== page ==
Wind the clock back exactly one year, Arsenal found themselves in the middle of what seemed at the time two never ending transfer sagas; one in the form of Cesc Fabregas joining Barcelona, another was Manchester City’s relentless pursuit of Samir Nasri.
One year on, and the departure of club captain Robin van Persie is the saga which has captured media coverage this summer. Having been the subject of bating to numerous different clubs after announcing his desire to leave North London four weeks ago, still the predicament roles on, with no definitive outcome likely to be reached anytime soon.
To suggest that the Arsenal ownership should have learnt their lesson by now is an understatement. Last year’s sagas resulted in three uncharacteristic panic buys on the final day of the August transfer window, as well as the worst start to a Premier League season the Gunners had ever endured. Coming to any means of a resolution as soon as possible should be the priority, even though the selling of their prolific Dutchman should have already happened by now.
It is something that Arsenal have always struggled with. Arsene Wenger has frequently remained optimistic in his player’s commitment to the club despite it being spelt out for him otherwise. To look at the Gunners’ rivals on the pitch, Manchester United have always departed with unwilling players as quickly as possible, showing them the door and adjusting to life without them in time for the upcoming season. It happened with David Beckham and Cristiano Ronaldo, and they even managed to quickly resolve Wayne Rooney’s predicament when he wanted to leave Old Trafford.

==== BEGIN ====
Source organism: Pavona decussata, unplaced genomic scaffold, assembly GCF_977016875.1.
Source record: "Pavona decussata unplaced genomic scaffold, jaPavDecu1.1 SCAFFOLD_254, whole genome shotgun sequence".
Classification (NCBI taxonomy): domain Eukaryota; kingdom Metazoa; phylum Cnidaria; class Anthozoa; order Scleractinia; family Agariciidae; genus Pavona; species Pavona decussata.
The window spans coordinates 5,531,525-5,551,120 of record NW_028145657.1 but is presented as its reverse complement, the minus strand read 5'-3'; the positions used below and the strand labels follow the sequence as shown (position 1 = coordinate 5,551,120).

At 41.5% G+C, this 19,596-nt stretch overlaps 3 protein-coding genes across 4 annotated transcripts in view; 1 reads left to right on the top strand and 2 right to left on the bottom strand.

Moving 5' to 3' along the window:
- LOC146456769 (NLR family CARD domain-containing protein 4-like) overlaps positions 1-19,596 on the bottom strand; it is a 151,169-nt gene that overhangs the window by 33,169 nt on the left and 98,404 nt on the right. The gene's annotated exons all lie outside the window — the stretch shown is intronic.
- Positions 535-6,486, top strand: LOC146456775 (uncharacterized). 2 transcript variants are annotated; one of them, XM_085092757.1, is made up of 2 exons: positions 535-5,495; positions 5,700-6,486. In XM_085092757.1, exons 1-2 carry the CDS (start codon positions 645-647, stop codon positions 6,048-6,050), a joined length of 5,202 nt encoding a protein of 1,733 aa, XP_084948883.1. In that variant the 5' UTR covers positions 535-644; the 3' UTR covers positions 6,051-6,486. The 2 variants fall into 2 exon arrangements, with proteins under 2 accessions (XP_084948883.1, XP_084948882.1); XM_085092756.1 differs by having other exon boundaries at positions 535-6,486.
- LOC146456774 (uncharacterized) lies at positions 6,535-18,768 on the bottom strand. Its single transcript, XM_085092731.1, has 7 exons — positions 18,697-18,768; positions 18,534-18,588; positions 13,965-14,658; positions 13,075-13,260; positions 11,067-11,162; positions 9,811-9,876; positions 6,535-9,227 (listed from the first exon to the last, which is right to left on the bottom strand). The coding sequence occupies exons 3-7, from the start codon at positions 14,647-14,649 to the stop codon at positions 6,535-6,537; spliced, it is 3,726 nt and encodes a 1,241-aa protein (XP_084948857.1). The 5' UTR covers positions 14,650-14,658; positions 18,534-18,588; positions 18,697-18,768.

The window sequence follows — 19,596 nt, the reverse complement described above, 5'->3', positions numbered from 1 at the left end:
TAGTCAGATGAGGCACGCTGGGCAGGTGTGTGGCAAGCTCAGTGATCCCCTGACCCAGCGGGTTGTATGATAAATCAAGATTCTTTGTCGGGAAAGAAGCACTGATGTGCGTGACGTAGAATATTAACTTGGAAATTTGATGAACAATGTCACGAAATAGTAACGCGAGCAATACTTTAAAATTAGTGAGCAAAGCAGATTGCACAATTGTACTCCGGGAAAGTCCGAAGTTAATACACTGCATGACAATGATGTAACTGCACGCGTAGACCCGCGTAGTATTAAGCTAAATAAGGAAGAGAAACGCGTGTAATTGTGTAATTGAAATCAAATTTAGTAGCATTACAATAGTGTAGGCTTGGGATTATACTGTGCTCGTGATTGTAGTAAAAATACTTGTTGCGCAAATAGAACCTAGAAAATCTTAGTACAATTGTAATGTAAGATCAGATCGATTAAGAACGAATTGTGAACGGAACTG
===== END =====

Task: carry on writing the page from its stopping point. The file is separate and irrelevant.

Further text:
You don’t have to be a footballing genius to work out that getting rid of a player who no longer wants to play for your club is undeniably the best outcome for everyone involved. Arsenal can sell van Persie for maximum profit this summer following his prolific form last campaign and the remaining year still on his contract. By making the 28-year-old stay, they risk getting a half-hearted effort from him this season, as well as losing out on a high transfer fee for him next year when he is available to leave on a free as his contract expires.
A quick resolution should be the priority as Arsenal can also adapt to life without their captain. If that should not entail finding a replacement with plenty of time left in the transfer window, they can at least find a formation they can adapt on the pitch to make his departure’s impact on the rest of the squad as small as possible ahead of the start of the new season.
Whilst the ideal outcome for pretty much every Arsenal fan may be to sell their current captain, maximise profit, and get ready for the new season without him; it has been proven in the past that a quick solution is never really to expected with Arsenal. There is a huge danger that history will repeat itself, as an on-going transfer saga overshadows the start of the 2012/13 domestic season the same way a similar situation impacted on them the season before.